Many men worry about the size of their penis; however, not many realise that there is an actual medical condition where the size of the penis is referred to as a "Micropenis".
The condition is usually recognized shortly after birth. The term is most often used medically when the rest of the penis, scrotum, and perineum are normally developed and only penis is small.
The condition refers to any penis which, when stretched, is 2.5 standard deviations below the mean size for the age of the patient.
In adults, the condition refers to any penis smaller than 2.8 inches in length. In infants, a Micropenis is classed as any penis that is less than 0.75 inches in length. This is considered significantly smaller than a "normal" male newborn's penis, which is between 1.1 and 1.6 inches in length when stretched gently.
Having a micro-penis can cause several problems, including difficulty urinating and having sexual intercourse. Fertility can also be affected. Some people with Micropenis have a low sperm count which results in infertility or decreased fertility. The condition can also have a major impact psychologically. Many men with the condition have very low self-esteem and some even suffer from depression.
What causes Micropenis?
Micropenis is caused by the male baby’s penis failing to elongate after the first trimester of pregnancy.
The cause of this is thought to be a hormonal problem. Specifically, it is thought to be due to insufficient levels of testosterone, a male sex hormone.
The inadequate levels of testosterone may come as a result of inadequate production of testosterone during the second and third trimesters of pregnancy or as a result of the unborn child not responding to the produced testosterone.
Research carried out has shown that genetic mutations of the SRD5A2 gene that is the gene, which codes for enzyme 5-alpha reductase, which is turn processes testosterone.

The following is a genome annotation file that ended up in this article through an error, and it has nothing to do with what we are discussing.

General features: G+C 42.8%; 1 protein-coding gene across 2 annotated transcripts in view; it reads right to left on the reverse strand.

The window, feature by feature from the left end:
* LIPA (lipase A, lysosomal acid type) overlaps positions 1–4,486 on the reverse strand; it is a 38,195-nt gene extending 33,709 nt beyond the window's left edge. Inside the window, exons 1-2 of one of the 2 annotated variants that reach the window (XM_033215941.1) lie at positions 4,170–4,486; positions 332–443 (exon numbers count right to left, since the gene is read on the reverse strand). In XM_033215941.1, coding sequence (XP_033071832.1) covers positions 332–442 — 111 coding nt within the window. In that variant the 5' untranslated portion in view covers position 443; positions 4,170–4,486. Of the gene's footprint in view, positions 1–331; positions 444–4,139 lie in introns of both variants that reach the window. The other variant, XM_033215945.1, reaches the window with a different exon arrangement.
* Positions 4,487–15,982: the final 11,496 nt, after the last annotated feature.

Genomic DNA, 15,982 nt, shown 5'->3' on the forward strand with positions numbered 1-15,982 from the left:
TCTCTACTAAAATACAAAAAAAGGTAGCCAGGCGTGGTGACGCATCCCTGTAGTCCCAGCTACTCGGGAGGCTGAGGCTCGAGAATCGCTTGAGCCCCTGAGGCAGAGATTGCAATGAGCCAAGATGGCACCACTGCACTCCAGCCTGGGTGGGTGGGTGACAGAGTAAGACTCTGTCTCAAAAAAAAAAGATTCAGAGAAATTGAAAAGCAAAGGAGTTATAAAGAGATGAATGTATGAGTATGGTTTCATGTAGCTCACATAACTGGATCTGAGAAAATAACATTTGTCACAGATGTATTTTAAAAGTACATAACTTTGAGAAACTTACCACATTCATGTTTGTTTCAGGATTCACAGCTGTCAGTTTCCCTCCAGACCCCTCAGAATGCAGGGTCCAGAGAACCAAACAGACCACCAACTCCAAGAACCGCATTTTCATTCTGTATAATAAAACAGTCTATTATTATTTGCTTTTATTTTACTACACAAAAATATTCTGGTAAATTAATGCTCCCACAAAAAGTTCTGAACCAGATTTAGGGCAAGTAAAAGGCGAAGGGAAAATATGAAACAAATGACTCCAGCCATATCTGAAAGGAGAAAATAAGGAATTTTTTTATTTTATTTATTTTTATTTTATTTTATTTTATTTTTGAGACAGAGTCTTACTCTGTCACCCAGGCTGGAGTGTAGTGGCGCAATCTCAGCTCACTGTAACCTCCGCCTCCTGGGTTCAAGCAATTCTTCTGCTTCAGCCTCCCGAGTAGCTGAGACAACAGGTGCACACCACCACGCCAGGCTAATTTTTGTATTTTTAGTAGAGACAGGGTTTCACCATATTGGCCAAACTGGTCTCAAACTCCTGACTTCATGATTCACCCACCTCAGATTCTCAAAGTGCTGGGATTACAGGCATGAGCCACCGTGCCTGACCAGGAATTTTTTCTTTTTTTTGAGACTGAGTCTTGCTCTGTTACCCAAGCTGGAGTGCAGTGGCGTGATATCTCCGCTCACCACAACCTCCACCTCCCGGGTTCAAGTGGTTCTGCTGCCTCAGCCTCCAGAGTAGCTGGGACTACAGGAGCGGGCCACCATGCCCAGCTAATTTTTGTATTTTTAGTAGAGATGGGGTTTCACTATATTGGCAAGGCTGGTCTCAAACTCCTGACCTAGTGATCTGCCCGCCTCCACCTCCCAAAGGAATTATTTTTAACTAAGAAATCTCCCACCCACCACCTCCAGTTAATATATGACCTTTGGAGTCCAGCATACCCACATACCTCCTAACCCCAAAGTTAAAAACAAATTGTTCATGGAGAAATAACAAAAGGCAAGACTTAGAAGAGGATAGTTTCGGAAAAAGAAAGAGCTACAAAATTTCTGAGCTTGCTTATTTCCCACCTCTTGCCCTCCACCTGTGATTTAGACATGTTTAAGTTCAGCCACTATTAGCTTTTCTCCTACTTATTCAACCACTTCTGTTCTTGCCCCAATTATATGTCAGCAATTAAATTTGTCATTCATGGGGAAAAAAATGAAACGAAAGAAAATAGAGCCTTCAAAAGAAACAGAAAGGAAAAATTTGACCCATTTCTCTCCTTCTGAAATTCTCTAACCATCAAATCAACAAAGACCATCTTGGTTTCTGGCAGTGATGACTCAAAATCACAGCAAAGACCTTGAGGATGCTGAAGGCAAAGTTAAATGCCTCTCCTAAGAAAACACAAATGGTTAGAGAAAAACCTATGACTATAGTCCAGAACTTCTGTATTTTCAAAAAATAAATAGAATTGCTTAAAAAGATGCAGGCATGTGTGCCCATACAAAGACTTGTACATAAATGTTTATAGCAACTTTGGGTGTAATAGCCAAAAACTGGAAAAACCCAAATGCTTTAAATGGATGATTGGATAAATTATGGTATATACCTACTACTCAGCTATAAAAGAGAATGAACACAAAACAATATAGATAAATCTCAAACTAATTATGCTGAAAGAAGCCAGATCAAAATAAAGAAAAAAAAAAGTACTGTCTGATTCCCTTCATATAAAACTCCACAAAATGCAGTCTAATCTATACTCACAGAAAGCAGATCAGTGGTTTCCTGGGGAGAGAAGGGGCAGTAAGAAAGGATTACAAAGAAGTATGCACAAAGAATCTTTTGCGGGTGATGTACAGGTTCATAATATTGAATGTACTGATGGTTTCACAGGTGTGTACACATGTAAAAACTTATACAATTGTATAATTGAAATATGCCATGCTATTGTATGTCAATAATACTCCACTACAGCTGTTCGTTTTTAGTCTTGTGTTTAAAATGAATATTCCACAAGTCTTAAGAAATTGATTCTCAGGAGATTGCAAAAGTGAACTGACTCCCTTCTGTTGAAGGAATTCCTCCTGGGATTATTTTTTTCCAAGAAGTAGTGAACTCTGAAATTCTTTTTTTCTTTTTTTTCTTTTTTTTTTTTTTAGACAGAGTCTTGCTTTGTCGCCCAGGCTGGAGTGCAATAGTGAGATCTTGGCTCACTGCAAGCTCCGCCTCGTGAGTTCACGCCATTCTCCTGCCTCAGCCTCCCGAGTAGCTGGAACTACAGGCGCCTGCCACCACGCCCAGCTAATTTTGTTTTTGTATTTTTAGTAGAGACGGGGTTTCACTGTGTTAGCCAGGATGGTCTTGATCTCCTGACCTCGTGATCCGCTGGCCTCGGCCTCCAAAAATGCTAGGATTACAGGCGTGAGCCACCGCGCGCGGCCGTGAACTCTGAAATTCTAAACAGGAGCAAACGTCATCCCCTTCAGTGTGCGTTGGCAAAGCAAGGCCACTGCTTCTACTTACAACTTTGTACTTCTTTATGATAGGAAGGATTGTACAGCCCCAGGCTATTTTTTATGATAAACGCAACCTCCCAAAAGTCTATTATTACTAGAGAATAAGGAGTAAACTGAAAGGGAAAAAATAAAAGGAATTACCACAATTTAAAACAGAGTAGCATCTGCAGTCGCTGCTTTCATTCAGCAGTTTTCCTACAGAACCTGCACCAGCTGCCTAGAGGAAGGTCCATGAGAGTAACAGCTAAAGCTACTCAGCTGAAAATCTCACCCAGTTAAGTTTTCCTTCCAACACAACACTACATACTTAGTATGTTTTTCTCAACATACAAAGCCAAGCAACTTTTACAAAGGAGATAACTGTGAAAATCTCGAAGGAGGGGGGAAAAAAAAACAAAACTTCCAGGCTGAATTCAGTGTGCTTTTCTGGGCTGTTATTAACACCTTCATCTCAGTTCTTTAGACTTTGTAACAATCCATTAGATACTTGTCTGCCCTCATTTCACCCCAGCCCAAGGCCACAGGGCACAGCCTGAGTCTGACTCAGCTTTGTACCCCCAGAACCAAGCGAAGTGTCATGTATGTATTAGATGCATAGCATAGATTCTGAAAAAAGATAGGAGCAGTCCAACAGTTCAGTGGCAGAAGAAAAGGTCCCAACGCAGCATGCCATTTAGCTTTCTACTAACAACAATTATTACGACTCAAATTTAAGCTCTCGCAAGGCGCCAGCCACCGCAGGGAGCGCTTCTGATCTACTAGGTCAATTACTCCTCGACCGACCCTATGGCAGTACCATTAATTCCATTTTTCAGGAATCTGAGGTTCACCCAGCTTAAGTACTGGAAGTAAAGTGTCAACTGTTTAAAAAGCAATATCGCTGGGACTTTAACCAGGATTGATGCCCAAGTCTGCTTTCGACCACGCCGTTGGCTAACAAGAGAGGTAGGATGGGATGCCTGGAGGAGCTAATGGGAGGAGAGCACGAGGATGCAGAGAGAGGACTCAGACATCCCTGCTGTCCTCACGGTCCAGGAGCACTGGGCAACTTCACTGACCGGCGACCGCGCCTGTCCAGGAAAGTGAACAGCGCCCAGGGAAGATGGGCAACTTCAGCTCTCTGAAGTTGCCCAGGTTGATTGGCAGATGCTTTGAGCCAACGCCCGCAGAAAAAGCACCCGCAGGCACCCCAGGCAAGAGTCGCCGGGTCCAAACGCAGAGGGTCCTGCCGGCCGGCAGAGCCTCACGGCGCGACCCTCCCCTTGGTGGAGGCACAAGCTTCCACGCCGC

Researchers have also found that there may be a genetic condition, which makes boys more susceptible to the development of Micropenis, triggered by factors in the environment namely dioxins and pesticides.
Incidence of Micropenis
Despite not being commonly discussed, the condition is thought to affect 1 in 200 males that are born.
Not all small penis is micro penis. Some may be
Early diagnosis of "true Micropenis" is important, because it allows for various treatment options to be utilized early. The first step in the diagnosis of Micropenis is the physical examination of the patient's external genitalia.
Historically people considered changing sex of the child from male to female if there was a micro penis.
Nowadays, according to the UK Intersex Association (UKIA) views cosmetic surgery of the genitals to reassign an infant's gender from male to female, solely due to the child having a small penis, is same as "child abuse".
Instead, they advocate hormone therapy called testosterone replacement. This can produce a penile length within the "normal range".
Micropenis can also be treated with surgery called phalloplasty.
Phalloplasty often involves using skin from the patient's forearm. This skin is wrapped around the native penis and some times an inflatable penile prosthesis is inserted to provide an erection.
Researchers have found that this procedure produced a penis which could be used for sexual intercourse on a regular basis and that remained stable for the long-term.